TLS Renegotiation Test


The new TLS/SSL man-in-the-middle (MiTM) attack targets the renegotiation part of the protocol. There are two variations of the renegotiation – client initiated and server initiated. This tool allows you to test any web server (input as server:port) for client initiated renegotiation support, as server initiated renegotiation depends on specific server configuration. As currently there is no fix other than disabling renegotiation, this will pretty much tell you whether the server is vulnerable or not to this type of renegotiation attack

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13 Responses to “TLS Renegotiation Test”

  1. Tweets that mention TLS Renegotiation Test | netsekure rng -- Says:

    [...] This post was mentioned on Twitter by PhoneFactor, Marsh Ray. Marsh Ray said: RT @naskooskov TLS client initiated renegotiation test [...]

  2. Extended Subset » Blog Archive » Assorted news Says:

    [...] has set up a nice test for client-initiated renegotiation on his blog. This is probably the most pervasive, and simplest to exploit, form of the SSL/TLS [...]

  3. MitM Plaintext Injection Vulnerability in TLS (openssl) « waffle Says:

    [...] Test Here: TLS Renegotiation Test | netsekure rng [...]

  4. Nipun Says:

    Hey Nasko,

    This is pretty cool. We are a bunch of grad students who are trying to simulate the TLS renegotiation vulnerability in virtual testbed environment. I just stumbled on to your link today, 2 days before the final presentation of our project.

    Can you please share the source code of this Renegotiation Test with us ? We hope that we will get back to you with a better implementation useful for our project as well as for putting up on your website.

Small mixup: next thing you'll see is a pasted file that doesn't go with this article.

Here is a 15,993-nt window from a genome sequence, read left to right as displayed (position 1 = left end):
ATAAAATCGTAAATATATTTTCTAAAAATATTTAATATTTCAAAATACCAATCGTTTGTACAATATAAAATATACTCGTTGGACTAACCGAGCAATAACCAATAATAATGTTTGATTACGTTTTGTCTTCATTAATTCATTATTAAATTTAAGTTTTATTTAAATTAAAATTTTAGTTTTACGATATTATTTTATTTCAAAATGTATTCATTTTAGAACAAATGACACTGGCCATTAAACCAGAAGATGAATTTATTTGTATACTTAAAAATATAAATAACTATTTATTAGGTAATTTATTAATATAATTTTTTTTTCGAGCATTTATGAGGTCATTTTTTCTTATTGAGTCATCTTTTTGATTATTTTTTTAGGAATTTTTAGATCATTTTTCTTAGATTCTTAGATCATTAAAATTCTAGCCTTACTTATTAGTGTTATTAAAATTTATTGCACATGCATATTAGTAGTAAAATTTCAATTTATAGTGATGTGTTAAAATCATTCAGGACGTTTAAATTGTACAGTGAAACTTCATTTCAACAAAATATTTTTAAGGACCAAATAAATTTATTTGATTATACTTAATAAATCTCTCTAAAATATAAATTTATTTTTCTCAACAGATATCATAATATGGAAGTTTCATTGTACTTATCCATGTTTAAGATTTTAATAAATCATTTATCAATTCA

Let me know if you have any questions.

    Thanks and regards,


  5. Nipun Says:

    We are trying to make the use of X-ignore in HTTP header to simulate the attack. And, it seems like you use telnet to get the output here. Are you only testing for Client-initiated renegotiation ?

  6. Nasko Says:

    Yes, I am only testing client initiated renegotiation. It says so on the page itself : ). Server initiated renegotiation depends on a bunch of factors, so it is hard to produce a generic test.

  7. Nasko Says:

    I’ve emailed you with details, so let’s keep in touch and see how I can help you with your project.

  8. orel Says:

    Hi Nasko,
    I try to build a nagios plugins for this check.
    Would it be too much if i ask you to send me your source code whatever language you used.
    Thanks in advance,

  9. Nasko Says:

    Sure, I’ll contact you over email.

  10. Kai Engert Says:

    Hi. What about patched servers that use secure renegotiation? is an example. I think such sites are fine. Although you report the “site supports secure renegotiation”, you also include the warning “unpatched servers … are vulnerable”. When not reading carefully, one might get the impression that the patched server is still vulnerable. I understand your test is from 2009, when disabling renegotiation was the only remedy. However, if you continue to operate this test, maybe you want to consider to remove this warning for patched servers? Regards, Kai

  11. Nasko Says:

    Hi Kai,
    The tests has two pieces to it – check if client initiated renegotiation is supported, which was the initial easiest attack vector and check if secure renegotiation is supported. While a server supporting secure renegotiation is great, if the client connecting to it is not patched, the connection is still vulnerable. As such, I kept both pieces of information in the test, such that you can get the full picture out. I could update the actual post, but hopefully this comment will clear things up.

  12. Kai Engert Says:

    Nasko, I don’t have your email. If you want, please cancel this message, and let’s discuss by email first.

    Thanks for explaning your intention. I also tested using an old client to a patched server, and I get different results than you you report.

    If I use an old client, connect to, send one byte of data, then request a renegotiation, then wait for something to happen… nothing happens. The server ignores my request for a handshake. I think this means the server is fine.

    How does your test work? Do you send your request after the second handshake?

  13. Attacks « Aggressive Virus Defense Says:

    [...] TLS renegotiation attack is explained at, and tested at Note that there are many mitigation methods (alunj blog, F5 community post), so simply having a [...]

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